Authored by #UnequalCities Network member Madeleine Hamlin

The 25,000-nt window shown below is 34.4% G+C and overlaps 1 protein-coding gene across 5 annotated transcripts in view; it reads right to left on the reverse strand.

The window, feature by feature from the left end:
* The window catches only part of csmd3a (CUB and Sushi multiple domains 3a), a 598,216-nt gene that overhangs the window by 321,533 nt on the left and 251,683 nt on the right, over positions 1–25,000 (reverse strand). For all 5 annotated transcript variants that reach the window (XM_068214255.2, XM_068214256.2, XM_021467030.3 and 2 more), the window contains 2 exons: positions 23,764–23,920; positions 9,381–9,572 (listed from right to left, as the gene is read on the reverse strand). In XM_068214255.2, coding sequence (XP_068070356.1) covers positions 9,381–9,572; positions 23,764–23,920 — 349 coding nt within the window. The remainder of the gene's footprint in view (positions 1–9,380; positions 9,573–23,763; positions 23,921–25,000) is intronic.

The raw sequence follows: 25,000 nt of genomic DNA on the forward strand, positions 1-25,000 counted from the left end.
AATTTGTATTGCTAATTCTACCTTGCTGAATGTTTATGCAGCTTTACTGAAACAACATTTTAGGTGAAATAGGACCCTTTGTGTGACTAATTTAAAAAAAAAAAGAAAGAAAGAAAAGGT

Abstract: In November 2014, the Chicago Housing Authority approved a pilot program to allow a limited number of individuals with criminal records to live in their housing programs. In this article, I contend that the pilot provides an important opportunity to institutionally recognize and extend material benefits to formerly incarcerated individuals for whom housing is both especially difficult to secure and especially important to find. Drawing on Wacquant, I argue that the pilot also offers an opening for key institutions of urban governance, such as housing authorities, to acknowledge their own role in perpetuating a pervasive “carceral continuum” that disciplines the urban poor and feeds mass incarceration. However, drawing on interviews with pilot organizers and participants, I show how the pilot responds to and replicates pervasive fears of crime that link poverty and criminality in particular. As a result, its cautious experimental design relegates participants to the status of test cases and exceptions, rather than normalizing their presence in public housing. The pilot further relies on a problematic and paradoxical understanding of “return” that obscures public housing’s historical role in the carceral continuum. In all of these ways, the logics of this pilot and others like it remain limited, thus undermining their potential to disrupt such carceral continuities.